If you read The New York Times, you’ve run across news of things happening in the Saudi Arabian city “Jidda.” If you get most of your news from the Associated Press, those same events happen in “Jiddah.” Should you subscribe to Reuters, the city is called “Jeddah.”
Imagine that times are still flush and you subscribe to all three services. Now imagine searching those sites for news of the only film festival in Saudi Arabia, which takes place in that city. What term should you search? And how many stories might you miss?
Most publications have stylebooks, either their own, or one of the majors: The Associated Press Stylebook, The New York Times Manual of Style and Usage, or The Chicago Manual of Style. While the stylebooks disagree on many points, most of their differences do not impact readers’ efforts to seek information from any given publication.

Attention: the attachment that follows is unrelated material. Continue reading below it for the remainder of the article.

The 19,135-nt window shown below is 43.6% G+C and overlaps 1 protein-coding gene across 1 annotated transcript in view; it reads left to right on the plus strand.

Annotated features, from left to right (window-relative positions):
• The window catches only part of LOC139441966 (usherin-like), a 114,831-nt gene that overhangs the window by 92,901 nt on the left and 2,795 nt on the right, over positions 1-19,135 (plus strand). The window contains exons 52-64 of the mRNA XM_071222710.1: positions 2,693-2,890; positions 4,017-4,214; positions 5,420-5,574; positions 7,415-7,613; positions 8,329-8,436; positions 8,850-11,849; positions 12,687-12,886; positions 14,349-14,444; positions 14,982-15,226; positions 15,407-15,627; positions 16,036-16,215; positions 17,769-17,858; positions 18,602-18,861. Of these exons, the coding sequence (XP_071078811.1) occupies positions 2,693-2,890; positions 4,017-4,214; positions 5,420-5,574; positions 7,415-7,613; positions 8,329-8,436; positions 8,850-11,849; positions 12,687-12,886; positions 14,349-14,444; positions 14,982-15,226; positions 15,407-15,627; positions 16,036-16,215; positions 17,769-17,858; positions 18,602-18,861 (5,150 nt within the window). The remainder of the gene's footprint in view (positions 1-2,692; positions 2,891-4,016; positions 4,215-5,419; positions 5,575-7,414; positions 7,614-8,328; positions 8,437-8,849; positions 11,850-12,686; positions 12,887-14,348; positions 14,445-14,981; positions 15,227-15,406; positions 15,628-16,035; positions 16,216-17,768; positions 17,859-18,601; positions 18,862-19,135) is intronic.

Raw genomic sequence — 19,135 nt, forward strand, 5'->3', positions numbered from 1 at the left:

But spelling does.
Because so much more copy is posted on Web sites than is printed in newspapers, and because so much less of that copy is edited or “processed” to reflect the publication’s style, the way words are spelled—particularly proper names—can vary widely, especially when being transliterated from a different alphabet. And because AP does not yet have the ability to transmit accents, sometimes even “common” words are rendered in a way that confuses their meaning. Accents make all the difference for example, between a “pate” (the top of the head), a “pâté” (a meat delicacy), and a “pâte” (a clay or flour paste).
Many search engines will return results based on spelling variants—a search on the Times site for the “Jidda Film Festival” returns, somewhat ironically, “Did you mean ‘Jeddah Film Festival’?”—but news sites have, on the whole, not incorporated that function.
So what to do?